All the while, Hirschfeld just leaned back in his dining room chair, an impish gleam in his eyes, and observed; something he had been doing, sketchbook in hand, for a half-century from orchestra seats in countless theaters.

Al told us that John Held’s eventual toppling from glory in the 1930s as the country’s most popular cartoonist was due to a technical Achilles’ heel.

“John couldn’t sketch full-length dresses,” Al said. “He was unparalleled in his ability to draw young girls in short skirts, but in the 1930s when long dresses were in vogue, Russell Patterson took over from John as the cartoonist du jour.

“Say,” he suddenly brightened, “would you guys like to see where I work?”

We followed Al from the dining room up several flights of stairs to where he worked on the top (fourth) floor. Along the way we passed a living room that had a fireplace bordered with color tiles of caricatures that Hirschfeld had painted and possibly fired himself in a kiln. On one wall, adjacent to the stairway and partially obscured by a grand piano, was an eight-foot tall mural that Al had painted; a brilliant jumble of stars including, Charlie Chaplin, Frank Sinatra, Louis Armstrong, Marilyn Monroe and Stan Laurel and Oliver Hardy.

We finally made to the fourth-floor studio where Al’s easel seemed to swallow the room. Pushed up to it was a barber chair that he sat in while working. We thought the odd pairing of an artist’s easel with a barber chair was the kind of thing another famed cartoonist might have conjured – Rube Goldberg to be exact — but Al explained.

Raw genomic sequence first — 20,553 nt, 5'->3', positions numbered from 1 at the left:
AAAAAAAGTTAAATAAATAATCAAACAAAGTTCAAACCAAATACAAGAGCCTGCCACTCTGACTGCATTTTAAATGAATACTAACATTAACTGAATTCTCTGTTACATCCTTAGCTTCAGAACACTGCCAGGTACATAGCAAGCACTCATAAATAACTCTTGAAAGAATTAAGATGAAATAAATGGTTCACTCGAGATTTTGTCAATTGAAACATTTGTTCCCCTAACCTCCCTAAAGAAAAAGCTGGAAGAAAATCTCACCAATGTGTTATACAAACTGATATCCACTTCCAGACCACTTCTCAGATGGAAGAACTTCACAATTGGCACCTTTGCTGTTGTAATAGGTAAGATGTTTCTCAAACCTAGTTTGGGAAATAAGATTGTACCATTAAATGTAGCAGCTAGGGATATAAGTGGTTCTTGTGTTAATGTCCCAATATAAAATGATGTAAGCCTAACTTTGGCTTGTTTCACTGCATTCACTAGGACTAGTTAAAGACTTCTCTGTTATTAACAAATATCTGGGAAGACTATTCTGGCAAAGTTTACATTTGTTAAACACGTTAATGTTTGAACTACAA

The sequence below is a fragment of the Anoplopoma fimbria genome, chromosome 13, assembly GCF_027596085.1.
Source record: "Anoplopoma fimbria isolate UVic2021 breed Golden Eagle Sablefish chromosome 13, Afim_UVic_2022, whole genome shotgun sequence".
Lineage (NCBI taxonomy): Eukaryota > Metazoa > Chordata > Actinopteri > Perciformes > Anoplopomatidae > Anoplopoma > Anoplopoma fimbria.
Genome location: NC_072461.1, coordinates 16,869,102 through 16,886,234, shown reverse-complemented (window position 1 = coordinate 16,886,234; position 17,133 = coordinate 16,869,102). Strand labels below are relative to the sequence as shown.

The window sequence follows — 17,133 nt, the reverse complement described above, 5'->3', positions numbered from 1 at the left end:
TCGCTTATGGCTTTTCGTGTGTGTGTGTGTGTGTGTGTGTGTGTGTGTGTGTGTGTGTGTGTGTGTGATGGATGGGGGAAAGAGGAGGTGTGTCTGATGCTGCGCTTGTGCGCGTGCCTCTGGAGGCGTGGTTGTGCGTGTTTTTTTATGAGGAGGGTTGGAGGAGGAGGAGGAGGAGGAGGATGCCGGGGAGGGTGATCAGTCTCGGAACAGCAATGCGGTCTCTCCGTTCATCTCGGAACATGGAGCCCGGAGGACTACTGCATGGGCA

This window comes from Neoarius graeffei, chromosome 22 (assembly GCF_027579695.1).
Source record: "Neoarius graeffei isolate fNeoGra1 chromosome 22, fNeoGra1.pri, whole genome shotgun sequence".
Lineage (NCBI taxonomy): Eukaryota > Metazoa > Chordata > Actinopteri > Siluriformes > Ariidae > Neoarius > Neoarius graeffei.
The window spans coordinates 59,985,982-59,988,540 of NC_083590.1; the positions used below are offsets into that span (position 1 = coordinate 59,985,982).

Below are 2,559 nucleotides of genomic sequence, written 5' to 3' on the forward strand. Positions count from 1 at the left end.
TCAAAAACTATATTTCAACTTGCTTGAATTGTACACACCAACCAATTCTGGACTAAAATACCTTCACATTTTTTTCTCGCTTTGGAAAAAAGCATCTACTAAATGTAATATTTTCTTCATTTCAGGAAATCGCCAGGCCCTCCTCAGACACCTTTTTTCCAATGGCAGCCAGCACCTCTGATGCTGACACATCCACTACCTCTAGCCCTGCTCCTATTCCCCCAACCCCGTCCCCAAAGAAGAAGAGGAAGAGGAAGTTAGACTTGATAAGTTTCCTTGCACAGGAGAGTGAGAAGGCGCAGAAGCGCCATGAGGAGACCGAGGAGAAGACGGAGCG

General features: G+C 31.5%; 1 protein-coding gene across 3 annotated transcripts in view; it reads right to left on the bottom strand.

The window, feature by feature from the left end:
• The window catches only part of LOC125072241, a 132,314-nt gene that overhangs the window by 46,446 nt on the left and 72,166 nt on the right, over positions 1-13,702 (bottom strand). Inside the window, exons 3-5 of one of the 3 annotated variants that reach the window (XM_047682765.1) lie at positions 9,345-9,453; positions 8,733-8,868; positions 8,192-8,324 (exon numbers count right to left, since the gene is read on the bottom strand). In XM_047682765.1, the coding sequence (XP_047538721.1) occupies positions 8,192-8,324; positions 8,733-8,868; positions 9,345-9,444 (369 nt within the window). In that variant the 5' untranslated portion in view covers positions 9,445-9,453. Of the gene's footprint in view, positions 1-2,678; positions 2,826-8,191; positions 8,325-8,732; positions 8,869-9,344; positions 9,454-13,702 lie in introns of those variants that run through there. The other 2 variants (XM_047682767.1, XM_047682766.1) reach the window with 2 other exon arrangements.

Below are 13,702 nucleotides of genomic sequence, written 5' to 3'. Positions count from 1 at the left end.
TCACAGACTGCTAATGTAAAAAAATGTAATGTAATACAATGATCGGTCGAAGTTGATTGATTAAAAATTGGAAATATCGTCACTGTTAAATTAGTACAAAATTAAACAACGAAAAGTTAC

“I just find it works best for me especially for large sketches,” he said. “Using the lever on the side of the chair, I can adjust my position whenever I need to and don’t even have to get up.”

One of the highlights of the “Hirschfeld Century” exhibition is Al’s famous mixed-media drawing for MGM Studios of Laurel and Hardy in bed covered by a riotously-colored blanket made from a collage of wallpaper samples. The effect is stunning and to our minds a zany reimagining of another famous picture: Klimt’s “Lady in Gold” portrait of Adele Bloch-Bauer which hangs in the Neue Galerie just across Central Park from the NYHS. To give his portrait texture, Klimt labored tirelessly applying gold leaf; for Hirschfeld, it was wallpaper samples. Refined or rough-hewn, beauty is in the eye of the beholder and supreme artistry, wit, and the ability to capture character via caricature is in every Hirschfeld rendering. It was his genius.

In trying to encapsulate Hirschfeld’s legacy, Leopold said: “The names and the shows will fall away, but the drawings won’t.”

Al died at the age of 99 in 2003 at home in his beloved New York City – the end of a long line.

David Fantle & Tom Johnson have interviewed more than 250 celebrities, mostly from “Hollywood’s Golden Age.” They are co-authors of the 2004 book, Reel to Real: 25 Years Of Celebrity Profiles From Vaudeville To Movies To TV and are currently writing a biography of songwriter and legendary MGM musical producer Arthur Freed. Reach them at or
Bookmark and Share

Why Did the Peahen Cross the Road?

After Running Into A Wayward Peahen, A Writer Ponders Her Safety And The Intentions Of The Bird Before Finding Salvation From A Colorful Couple.

MTM Exclusive: João Cerqueira

When Jesus of Nazareth comes back to Earth — maybe for the third time, maybe not — he finds that not all of those known as his most dedicated followers see things from a similar point-of-view.